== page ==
In 2011 more than 150 billion messages were sent in the UK.
An Ofcom study celebrating the 20th anniversary of the first text ever sent reveals that the average UK consumer now sends 50 text messages a week.
SMS has changed the way people communicate, with the amount of messages sent in the UK tripling in the last five years.
Texting is the most preferred way to communicate amongst young people. An average of 193 texts are sent every week by 12-15 year olds which is higher than the UK average. The amount has doubled from last year when only 91 texts were sent per week.
Ofcom’s 2012 Communications Market Report revealed that teenagers and young adults choose texting to stay in touch with friends and family rather than talking face-to-face. The report found that 90% of 16-24 year used texting to communicate.
Talking on the phone is less popular among young adults with only 67% making mobile calls daily and only 63% talking face to face.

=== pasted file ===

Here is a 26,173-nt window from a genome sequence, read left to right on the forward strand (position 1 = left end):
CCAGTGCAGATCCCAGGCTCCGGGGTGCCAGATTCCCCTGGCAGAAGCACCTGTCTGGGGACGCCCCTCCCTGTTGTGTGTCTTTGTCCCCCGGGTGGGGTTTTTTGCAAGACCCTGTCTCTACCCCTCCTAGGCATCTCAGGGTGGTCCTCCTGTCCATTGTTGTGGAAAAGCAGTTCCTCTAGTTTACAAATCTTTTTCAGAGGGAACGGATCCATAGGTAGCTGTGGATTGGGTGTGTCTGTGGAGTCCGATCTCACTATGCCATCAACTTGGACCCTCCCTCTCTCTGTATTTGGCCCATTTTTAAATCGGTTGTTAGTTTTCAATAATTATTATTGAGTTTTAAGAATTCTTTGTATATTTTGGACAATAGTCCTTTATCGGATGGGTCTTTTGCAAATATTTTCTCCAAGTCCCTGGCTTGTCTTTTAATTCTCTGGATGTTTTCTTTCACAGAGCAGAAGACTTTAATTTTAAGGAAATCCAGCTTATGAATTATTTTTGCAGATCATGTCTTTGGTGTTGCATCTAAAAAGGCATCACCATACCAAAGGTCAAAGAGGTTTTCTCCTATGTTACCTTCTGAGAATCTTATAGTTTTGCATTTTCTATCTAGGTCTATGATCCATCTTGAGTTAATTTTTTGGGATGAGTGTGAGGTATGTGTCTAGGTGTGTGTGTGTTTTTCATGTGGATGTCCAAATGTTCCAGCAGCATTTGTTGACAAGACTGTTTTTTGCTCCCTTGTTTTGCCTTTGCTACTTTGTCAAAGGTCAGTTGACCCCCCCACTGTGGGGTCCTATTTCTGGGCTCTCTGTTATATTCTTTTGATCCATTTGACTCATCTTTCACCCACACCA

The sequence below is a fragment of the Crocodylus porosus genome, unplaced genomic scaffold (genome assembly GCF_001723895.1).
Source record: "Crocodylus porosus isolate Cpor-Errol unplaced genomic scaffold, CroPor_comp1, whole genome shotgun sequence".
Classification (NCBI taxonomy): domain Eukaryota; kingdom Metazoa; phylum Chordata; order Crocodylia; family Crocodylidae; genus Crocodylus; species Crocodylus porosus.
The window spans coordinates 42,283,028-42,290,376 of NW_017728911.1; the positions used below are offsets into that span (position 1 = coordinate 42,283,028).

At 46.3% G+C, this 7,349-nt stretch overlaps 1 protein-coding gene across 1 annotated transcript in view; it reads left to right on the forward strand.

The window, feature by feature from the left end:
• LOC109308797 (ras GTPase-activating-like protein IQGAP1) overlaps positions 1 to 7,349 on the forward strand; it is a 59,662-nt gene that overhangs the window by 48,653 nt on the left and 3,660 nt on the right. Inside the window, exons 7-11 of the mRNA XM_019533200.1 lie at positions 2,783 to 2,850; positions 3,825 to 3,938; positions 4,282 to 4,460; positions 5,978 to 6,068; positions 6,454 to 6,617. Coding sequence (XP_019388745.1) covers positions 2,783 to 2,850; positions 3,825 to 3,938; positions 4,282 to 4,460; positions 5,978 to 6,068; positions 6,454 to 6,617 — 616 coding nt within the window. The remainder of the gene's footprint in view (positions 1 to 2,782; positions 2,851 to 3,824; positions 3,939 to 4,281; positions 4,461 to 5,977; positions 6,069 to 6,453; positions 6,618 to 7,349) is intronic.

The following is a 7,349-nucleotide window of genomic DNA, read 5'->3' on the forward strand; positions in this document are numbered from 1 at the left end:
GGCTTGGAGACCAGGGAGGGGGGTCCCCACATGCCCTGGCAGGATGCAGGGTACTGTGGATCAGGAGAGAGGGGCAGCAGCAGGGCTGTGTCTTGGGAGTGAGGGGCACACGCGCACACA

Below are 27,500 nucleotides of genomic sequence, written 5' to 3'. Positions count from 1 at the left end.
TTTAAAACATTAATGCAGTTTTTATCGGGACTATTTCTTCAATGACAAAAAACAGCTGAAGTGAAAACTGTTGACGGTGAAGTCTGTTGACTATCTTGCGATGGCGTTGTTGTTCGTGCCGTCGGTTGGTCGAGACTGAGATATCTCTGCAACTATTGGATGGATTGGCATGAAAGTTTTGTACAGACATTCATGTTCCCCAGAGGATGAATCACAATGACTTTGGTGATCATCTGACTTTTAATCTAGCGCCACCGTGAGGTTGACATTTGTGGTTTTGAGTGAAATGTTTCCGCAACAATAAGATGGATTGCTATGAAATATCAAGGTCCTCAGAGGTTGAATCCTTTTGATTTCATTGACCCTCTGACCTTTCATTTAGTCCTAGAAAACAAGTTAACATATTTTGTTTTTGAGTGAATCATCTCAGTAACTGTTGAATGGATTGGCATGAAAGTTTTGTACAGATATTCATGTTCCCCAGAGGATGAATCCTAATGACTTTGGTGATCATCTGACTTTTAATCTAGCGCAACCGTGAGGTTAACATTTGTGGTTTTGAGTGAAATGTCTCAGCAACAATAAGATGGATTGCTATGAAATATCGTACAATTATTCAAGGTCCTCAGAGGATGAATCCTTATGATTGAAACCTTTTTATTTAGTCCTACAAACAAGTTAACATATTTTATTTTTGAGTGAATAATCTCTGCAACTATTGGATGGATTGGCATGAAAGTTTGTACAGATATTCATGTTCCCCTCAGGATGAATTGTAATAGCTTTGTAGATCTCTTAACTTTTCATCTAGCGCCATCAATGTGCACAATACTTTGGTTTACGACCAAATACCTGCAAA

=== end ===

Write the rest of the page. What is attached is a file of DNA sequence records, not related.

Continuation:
"When texting was first conceived many saw it as nothing more than a niche service," said James Thicket, Ofcom’s director of research. "Texts have now surpassed traditional phone calls and meeting face to face as the most frequent way of keeping in touch for UK adults, revolutionising the way we socialise, work and network."
While texting has become increasingly popular, Ofcom reveals that the volume of sms messages have declined this year.
In Q1 2012 the amount of text messages sent fell to 39.1 billion from 38.5 billion in Q4 2011. In Q2 2012 the number continued to decline with 38.5 billion messages sent.
The research suggests that alternative forms of communication, such as social networking sites could be the reason for the sms decline. The recent increase of tablet ownership could also be responsible for the trend.
"For the first time in history of mobile phones, SMS volumes are showing signs of decline. However the availability of a wider range of communications tools like instant messaging and social networking sites, mean that people might be sending fewer SMS messages, but they are ‘texting’ more than ever before."